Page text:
ANN ARBOR, Mich. — It doesn’t take much to check on someone and be supportive when they’re under stress. Now, researchers from the University of Michigan are taking this a step further, suggesting that comforting those with a genetic predisposition for depression may be especially important.
“Our data show wide variability in the level of social support individuals received during these stressful times, and how it changed over time,” says first author Jennifer Cleary, M.S., a psychology doctoral student at U-M who is doing her research with senior author Srijan Sen, M.D., Ph.D., in a university release. “We hope these findings, which incorporate genetic risk scores as well as measures of social support and depressive symptoms, illuminate the gene-environment interactions and specifically the importance of social connection in depression risk.”
To conduct this work, the team used data from two long-term studies that capture genetic, mood, environment, and other data from participants. One of these groups is the Intern Health Study, which is directed by Sen and enrolls first-year medical students. The other, the Health and Retirement Study, is based at the University of Michigan’s Institute for Social Research. The team came away with data from 1,011 residents interning at hospitals around the U.S., and 435 recently widowed individuals (71% female) who took park in surveys before and after losing their spouse.
Dr. Sen discovered a stark increase of 126 percent in depressive symptoms among residents, likely attributed to long days and living far away from their hometowns, families, and friends. For those who lost a spouse, depressive symptoms increased 34 percent compared to before they experienced the loss. Both of these findings align with previous research demonstrating that those living through these sorts of circumstances carry a heavy load of stress.
Social support can outweigh genetic mental health risks
After this, the team examined the connection to genetics. They took the depression symptom findings and compared them to a person’s polygenic risk score for depression as well as their individual responses to questions about family, friendships, and other forms of social support. It’s no surprise that most of the residents lost significant social support, especially considering that their new place of work is more often than not far away from their hometowns and where they completed medical school. First-year residents with the highest genetic risk scores who also lost social support scored highest on the measures of depressive symptoms later in the year.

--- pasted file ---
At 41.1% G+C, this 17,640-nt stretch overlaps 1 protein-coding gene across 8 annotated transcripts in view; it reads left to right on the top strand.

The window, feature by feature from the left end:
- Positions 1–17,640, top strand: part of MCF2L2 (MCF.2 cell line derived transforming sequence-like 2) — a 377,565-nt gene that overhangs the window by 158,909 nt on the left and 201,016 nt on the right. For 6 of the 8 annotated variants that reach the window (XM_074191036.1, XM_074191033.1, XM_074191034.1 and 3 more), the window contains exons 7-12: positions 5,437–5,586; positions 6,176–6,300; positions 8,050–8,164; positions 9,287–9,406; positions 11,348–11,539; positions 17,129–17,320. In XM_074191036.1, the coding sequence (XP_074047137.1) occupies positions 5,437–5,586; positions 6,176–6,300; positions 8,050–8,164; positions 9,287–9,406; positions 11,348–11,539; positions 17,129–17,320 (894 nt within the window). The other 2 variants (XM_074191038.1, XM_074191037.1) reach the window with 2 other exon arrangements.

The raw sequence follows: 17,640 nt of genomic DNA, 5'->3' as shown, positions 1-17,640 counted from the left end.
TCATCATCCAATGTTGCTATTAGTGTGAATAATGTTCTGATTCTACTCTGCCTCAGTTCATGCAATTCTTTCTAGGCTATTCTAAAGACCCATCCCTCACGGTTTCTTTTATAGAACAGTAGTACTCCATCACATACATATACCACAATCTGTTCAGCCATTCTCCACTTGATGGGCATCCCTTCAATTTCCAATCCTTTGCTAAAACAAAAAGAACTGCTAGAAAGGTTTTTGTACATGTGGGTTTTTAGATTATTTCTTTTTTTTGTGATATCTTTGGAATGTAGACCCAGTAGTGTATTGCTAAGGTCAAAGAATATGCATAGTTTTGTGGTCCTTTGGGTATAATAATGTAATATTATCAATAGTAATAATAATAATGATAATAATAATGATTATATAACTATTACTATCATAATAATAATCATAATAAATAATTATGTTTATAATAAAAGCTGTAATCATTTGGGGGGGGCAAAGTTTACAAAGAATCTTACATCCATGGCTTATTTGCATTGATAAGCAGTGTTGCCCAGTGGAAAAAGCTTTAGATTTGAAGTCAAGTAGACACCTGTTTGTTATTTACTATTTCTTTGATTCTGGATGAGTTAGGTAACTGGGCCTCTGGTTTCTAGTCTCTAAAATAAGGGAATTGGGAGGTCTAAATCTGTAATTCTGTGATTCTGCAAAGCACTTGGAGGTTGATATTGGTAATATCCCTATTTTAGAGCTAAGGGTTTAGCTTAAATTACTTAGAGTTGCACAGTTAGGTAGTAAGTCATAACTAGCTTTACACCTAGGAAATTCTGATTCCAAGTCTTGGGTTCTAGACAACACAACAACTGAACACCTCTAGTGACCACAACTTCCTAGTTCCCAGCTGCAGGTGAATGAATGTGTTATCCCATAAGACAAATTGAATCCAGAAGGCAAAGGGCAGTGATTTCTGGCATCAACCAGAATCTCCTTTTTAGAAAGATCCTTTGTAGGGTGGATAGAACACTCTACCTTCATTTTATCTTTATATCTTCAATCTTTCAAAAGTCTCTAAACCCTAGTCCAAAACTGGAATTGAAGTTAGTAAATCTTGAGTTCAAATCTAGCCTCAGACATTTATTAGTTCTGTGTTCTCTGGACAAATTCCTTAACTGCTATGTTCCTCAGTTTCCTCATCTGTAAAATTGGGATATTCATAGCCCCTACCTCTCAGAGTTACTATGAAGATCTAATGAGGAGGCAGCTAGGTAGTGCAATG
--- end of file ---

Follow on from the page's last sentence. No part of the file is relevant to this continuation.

On the other hand, those with the same level of genetic risk who had social support showed significantly lower symptoms of depression, even more so than those with lower genetic risk. The researchers have identified this concept as a “crossover effect.” The team saw something similar in the widows, although in a different way. Those who lost their spouse often reported having more social support from friends and family as they navigate their new normal, but widows with high genetic risk alongside this support showed a relatively small increase in depressive symptoms compared to those with the same genetic risk but no support.
While the team is looking ahead to conducting more detailed research on interactions between genetic risk, stress, and social support, the main takeaway now is that reaching out and being a kind person can benefit both you and the person struggling. Despite this work not including seeking professional support or therapy, they still emphasize the value of seeking it out for those with depression.
The findings are published in the American Journal of Psychiatry.